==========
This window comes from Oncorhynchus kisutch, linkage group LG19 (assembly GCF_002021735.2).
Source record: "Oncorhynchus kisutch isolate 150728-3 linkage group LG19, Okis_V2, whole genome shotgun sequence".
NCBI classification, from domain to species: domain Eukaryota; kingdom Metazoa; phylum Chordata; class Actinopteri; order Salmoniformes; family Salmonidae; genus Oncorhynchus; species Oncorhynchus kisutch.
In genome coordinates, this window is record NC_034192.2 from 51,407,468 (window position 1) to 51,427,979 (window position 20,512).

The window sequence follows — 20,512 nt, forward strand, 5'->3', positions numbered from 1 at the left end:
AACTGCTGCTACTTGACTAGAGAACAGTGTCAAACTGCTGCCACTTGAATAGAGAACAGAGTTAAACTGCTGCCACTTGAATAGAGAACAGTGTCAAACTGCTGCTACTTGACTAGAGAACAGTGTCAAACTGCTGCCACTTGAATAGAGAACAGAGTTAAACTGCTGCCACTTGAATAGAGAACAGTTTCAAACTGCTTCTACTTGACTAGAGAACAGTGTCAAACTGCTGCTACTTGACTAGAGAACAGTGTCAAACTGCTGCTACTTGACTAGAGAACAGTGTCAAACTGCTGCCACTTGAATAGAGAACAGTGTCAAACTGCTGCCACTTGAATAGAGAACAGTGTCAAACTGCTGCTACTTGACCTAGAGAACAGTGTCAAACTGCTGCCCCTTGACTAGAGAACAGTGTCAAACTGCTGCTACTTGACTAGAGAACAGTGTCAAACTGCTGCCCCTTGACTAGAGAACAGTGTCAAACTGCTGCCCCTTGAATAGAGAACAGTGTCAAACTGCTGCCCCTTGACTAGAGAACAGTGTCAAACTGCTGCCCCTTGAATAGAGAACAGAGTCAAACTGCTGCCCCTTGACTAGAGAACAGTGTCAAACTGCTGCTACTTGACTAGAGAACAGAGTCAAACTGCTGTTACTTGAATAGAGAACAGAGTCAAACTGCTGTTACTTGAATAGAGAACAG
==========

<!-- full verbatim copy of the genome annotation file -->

This window comes from Oncorhynchus kisutch, linkage group LG19 (assembly GCF_002021735.2).
Source record: "Oncorhynchus kisutch isolate 150728-3 linkage group LG19, Okis_V2, whole genome shotgun sequence".
NCBI classification, from domain to species: domain Eukaryota; kingdom Metazoa; phylum Chordata; class Actinopteri; order Salmoniformes; family Salmonidae; genus Oncorhynchus; species Oncorhynchus kisutch.
In genome coordinates, this window is record NC_034192.2 from 51,407,468 (window position 1) to 51,427,979 (window position 20,512).

The window sequence follows — 20,512 nt, forward strand, 5'->3', positions numbered from 1 at the left end:
AACTGCTGCTACTTGACTAGAGAACAGTGTCAAACTGCTGCCACTTGAATAGAGAACAGAGTTAAACTGCTGCCACTTGAATAGAGAACAGTGTCAAACTGCTGCTACTTGACTAGAGAACAGTGTCAAACTGCTGCCACTTGAATAGAGAACAGAGTTAAACTGCTGCCACTTGAATAGAGAACAGTTTCAAACTGCTTCTACTTGACTAGAGAACAGTGTCAAACTGCTGCTACTTGACTAGAGAACAGTGTCAAACTGCTGCTACTTGACTAGAGAACAGTGTCAAACTGCTGCCACTTGAATAGAGAACAGTGTCAAACTGCTGCCACTTGAATAGAGAACAGTGTCAAACTGCTGCTACTTGACCTAGAGAACAGTGTCAAACTGCTGCCCCTTGACTAGAGAACAGTGTCAAACTGCTGCTACTTGACTAGAGAACAGTGTCAAACTGCTGCCCCTTGACTAGAGAACAGTGTCAAACTGCTGCCCCTTGAATAGAGAACAGTGTCAAACTGCTGCCCCTTGACTAGAGAACAGTGTCAAACTGCTGCCCCTTGAATAGAGAACAGAGTCAAACTGCTGCCCCTTGACTAGAGAACAGTGTCAAACTGCTGCTACTTGACTAGAGAACAGAGTCAAACTGCTGTTACTTGAATAGAGAACAGAGTCAAACTGCTGTTACTTGAATAGAGAACAG